KCCA issues a Watershed Conditions Statement – Flood Outlook for Significant Rain Forecast for the Region
For immediate release
St. Thomas – Environment Canada is monitoring the remnants of Hurricane Pamela that is expected to travel along a frontal boundary that is developing over southwestern Ontario. These two weather systems are forecast to bring widespread rainfall with the potential for embedded thunderstorms to the region. “The main concern is the potential of 50+ mm of rain falling this weekend on an already saturated and soggy watershed,” says Jennifer Dow, water conservation supervisor for the Kettle Creek Conservation Authority. “Compared to the rain events we’ve experienced since mid-September, this one should be minor, however, it is a good reminder to move valuables out of the flood plain and make sure boats are properly secured in advance of the forecast.”
Rainfall from the frontal boundary is expected to begin Thursday evening, starting in the southwest and progressing northwesterly with expected precipitation accumulations of 10-20 mm. The remnants of Hurricane Pamela will track across the central U.S. reaching the Great Lakes region on Friday. Widespread precipitation amounts of 20-40 mm are expected with the potential for heavier amounts of 30-50+ mm locally due to thunderstorm activity. The weather systems are forecast to move out of the region Saturday evening.
“There is still some uncertainty regarding how these weather systems will affect the area,” cautions Dow. “Rain is expected to be heavy at times and amounts may vary between locations, particularly those experiencing thunderstorm activity. Ground conditions remain super saturated from all of the rain that we’ve received over the last few weeks which could cause local creeks and streams to rise quickly in response to the runoff.”
Watershed areas that receive more than 50 mm of rain have a heightened risk for flash and localized flooding. In addition, intense rainfall has the potential to cause overland flow and scouring of fields, ponding in low-lying areas, roadways and agricultural fields, and minor flooding into natural floodplain areas and parks that traditionally flood in the spring. “Residents can prepare for this rain event by making sure their storm drains are clear of leaves and debris, and by paying attention to their local conditions,” cautions Dow.
In addition to the forecasted rain, strong southwesterly winds are expected late Friday into Saturday. Sustained wind speeds may reach up to 50 km/hr with the potential for stronger wind gusts during thunderstorms. Port Stanley is especially vulnerable to winds over 50km/hr from the south, which means there remains a risk for flooding and erosion along the shoreline. Storm surge can cause shoreline erosion, and damage to shoreline structures due to damaging waves and localized flooding.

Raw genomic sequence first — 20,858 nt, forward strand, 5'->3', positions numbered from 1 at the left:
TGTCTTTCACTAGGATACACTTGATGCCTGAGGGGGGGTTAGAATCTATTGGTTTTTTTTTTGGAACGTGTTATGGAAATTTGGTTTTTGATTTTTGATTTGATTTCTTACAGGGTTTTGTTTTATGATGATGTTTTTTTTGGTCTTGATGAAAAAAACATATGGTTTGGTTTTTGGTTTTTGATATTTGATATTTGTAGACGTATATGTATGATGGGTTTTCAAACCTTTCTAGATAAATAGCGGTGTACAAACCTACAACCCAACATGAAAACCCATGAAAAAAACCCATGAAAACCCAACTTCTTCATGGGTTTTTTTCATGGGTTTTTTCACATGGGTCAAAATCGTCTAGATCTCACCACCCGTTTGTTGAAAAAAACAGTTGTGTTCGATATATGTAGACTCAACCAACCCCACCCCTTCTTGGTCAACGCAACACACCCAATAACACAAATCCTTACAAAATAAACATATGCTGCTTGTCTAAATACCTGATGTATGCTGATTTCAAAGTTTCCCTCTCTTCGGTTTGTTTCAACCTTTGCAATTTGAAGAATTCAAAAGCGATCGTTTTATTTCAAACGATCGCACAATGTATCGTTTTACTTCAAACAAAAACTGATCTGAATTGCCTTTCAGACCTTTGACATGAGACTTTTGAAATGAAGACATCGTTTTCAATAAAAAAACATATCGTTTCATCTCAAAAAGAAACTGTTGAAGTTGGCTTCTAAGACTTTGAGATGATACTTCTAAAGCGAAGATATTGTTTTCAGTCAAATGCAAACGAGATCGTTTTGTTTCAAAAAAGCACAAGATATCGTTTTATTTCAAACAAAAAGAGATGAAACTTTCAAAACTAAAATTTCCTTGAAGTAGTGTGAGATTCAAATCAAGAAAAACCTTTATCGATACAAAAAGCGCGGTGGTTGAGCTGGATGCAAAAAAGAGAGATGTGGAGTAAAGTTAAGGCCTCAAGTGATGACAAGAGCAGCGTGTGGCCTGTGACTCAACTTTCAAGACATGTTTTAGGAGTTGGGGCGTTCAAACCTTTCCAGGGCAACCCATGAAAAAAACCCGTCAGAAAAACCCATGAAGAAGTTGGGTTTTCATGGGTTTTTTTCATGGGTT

Residents along Kettle Creek, are advised to carefully monitor their local conditions and take appropriate action should conditions change. KCCA is reminding parents to keep children and pets away from creeks and river banks, flood plain areas and ponds. Banks can be very slippery and unstable, and creeks can be fast flowing. Standing water can also present unseen hazards. Parents are encouraged to keep their children and pets away from all waterways.
KCCA staff will continue to monitor conditions and provide updates as warranted. This Watershed Conditions Statement—Flood Outlook will remain in effect until Sunday, October 17 at 4:30PM. For further updates, log on to www.kettlecreekconservation.on.ca or connect with Kettle Creek Conservation Authority socially on Facebook and Twitter @KettleCreekCA.
Water Conservation Supervisor
The Kettle Creek Conservation Authority issues three levels of messages:
- Watershed Conditions Statement (Previously High Water Safety Bulletin): a general notice of weather conditions that could pose a risk to personal safety or which have the potential to lead to flooding. There are two variations of these:
- Watershed Conditions Statement – Water Safety: High flows, unsafe banks, melting ice or other factors could be dangerous for recreational users such as anglers, canoeists, hikers, children, pets, etc. Flooding is not expected
- Watershed Conditions Statement – Flood Outlook: Early notice of the potential for flooding based on weather forecasts calling for heavy rain, snow melt, high wind or other conditions that could lead to high runoff, cause ice jams, lakeshore flooding or erosion.
- Flood Watch (Previously Flood Advisory): Flooding is possible in specific watercourses or municipalities. Municipalities, emergency services and individual landowners in flood-prone areas should prepare.
- Flood Warning (No change): Flooding is imminent or already occurring in specific watercourses or municipalities. Municipalities and individuals should take action to deal with flood conditions. This may include road closures and evacuations.